Counting crimes or counting people: some implications of mid-nineteenth century British police returns

Williams, Chris (2000). Counting crimes or counting people: some implications of mid-nineteenth century British police returns. Crime, History and Societies, 4(2) pp. 77–93.

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Abstract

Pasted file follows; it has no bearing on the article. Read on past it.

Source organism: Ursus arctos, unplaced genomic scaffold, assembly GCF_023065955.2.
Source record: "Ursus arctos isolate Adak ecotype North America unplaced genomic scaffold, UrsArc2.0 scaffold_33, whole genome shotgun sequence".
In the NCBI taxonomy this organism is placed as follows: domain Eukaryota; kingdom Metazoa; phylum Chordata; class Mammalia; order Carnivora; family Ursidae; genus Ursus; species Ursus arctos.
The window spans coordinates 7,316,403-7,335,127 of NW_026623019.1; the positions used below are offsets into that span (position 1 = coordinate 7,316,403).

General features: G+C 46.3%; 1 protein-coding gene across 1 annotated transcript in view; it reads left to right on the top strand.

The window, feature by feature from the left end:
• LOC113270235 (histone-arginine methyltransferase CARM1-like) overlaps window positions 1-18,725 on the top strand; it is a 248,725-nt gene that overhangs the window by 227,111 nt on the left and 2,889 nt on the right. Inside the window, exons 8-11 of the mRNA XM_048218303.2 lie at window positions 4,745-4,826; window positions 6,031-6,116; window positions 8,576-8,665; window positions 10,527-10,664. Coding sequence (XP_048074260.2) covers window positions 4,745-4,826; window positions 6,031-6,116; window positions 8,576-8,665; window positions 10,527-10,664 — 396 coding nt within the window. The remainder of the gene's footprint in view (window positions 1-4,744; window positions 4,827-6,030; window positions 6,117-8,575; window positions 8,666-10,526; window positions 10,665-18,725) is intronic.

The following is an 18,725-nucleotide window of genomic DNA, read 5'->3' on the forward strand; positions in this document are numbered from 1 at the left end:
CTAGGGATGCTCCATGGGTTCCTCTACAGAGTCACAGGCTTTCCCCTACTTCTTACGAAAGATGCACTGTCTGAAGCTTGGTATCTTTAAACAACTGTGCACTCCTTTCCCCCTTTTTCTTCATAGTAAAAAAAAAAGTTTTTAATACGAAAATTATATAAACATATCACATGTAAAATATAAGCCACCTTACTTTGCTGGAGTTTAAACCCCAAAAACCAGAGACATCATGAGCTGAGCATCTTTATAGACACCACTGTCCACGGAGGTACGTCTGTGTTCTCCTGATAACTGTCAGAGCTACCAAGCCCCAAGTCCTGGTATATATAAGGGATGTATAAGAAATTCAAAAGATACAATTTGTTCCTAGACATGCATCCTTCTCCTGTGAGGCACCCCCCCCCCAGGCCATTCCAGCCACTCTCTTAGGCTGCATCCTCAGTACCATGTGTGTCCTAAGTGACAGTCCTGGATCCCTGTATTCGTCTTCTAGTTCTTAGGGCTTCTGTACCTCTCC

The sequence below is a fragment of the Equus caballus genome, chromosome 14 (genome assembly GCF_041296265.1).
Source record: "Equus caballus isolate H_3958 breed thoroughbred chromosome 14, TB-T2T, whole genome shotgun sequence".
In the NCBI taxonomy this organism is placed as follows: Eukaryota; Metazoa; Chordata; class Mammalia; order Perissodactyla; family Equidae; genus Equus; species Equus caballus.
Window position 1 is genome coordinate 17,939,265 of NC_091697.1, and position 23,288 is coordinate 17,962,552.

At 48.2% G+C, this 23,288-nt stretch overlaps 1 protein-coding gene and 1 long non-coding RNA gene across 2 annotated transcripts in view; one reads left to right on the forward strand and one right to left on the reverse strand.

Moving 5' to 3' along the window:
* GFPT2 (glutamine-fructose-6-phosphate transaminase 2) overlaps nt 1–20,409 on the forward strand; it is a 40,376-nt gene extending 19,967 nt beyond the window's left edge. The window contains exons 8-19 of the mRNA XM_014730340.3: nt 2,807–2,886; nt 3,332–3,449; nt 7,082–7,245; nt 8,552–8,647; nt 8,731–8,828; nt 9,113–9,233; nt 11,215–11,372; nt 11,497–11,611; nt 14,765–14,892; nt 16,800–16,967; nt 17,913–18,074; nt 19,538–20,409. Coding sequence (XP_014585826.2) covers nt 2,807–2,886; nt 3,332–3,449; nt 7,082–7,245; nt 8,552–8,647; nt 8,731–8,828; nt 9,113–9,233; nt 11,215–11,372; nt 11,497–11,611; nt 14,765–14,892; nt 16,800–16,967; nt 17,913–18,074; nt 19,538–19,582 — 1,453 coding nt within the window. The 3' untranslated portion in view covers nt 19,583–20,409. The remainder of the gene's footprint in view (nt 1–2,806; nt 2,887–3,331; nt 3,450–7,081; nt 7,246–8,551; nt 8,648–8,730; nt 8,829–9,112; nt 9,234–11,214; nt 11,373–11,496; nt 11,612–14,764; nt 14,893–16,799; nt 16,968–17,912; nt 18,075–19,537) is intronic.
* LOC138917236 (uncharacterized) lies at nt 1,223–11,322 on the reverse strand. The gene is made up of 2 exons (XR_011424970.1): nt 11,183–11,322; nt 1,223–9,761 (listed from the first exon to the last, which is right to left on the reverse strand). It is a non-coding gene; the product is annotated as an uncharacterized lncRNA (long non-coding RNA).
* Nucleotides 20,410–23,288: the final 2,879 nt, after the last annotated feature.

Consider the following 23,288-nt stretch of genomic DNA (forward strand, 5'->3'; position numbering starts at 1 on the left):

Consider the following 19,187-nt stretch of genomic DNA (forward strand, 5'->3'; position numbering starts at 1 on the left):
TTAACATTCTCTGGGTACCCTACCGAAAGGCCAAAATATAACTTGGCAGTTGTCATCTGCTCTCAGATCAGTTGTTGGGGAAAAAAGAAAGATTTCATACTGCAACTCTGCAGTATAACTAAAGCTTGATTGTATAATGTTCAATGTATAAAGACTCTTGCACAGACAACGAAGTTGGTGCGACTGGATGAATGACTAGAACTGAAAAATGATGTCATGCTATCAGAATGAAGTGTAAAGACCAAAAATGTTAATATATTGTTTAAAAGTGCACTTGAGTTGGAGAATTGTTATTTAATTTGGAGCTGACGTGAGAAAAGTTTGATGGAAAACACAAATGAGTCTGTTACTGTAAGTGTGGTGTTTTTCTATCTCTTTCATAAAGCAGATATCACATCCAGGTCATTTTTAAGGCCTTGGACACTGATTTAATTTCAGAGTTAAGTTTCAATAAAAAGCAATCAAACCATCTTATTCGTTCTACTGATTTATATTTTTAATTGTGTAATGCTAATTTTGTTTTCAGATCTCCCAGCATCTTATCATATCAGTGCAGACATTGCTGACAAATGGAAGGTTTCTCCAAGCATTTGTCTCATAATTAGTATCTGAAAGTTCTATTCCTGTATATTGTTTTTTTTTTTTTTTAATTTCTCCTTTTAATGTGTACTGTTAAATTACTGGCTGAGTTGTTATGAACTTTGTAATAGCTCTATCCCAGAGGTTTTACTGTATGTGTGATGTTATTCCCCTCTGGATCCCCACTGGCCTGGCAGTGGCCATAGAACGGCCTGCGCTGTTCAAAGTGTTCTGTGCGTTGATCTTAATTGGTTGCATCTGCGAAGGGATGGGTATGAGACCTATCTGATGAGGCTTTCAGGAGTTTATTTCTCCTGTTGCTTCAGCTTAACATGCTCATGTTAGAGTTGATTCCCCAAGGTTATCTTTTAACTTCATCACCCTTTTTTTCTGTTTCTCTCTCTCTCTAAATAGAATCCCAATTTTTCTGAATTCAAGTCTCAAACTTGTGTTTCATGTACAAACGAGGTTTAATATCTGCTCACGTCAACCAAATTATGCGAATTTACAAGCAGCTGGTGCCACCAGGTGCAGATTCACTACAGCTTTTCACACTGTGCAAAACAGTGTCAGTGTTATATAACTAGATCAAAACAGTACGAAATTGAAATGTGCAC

Police returns for the city of Sheffield, 1844-1862, underpin the case that the arrest is a better base for analysis than the ‘crime’. The number of convictions for indictable offences is less than 5% of the total of arrests, which are dominated by offences related to disorder rather than to property, violence, or regulation. Age profiles of those convicted on indictment are different from those arrested. Treatment through the criminal justice process - itself capable of constructing some measurements by retrospective labelling - differed markedly by gender, which was also differentially affected by the extension of summary jurisdiction in the 1840s and 1850s. Modelling the cumulative impact of arrests leads to the conclusion that by the 1860s, a surprisingly large number of men would have had experience of arrest.

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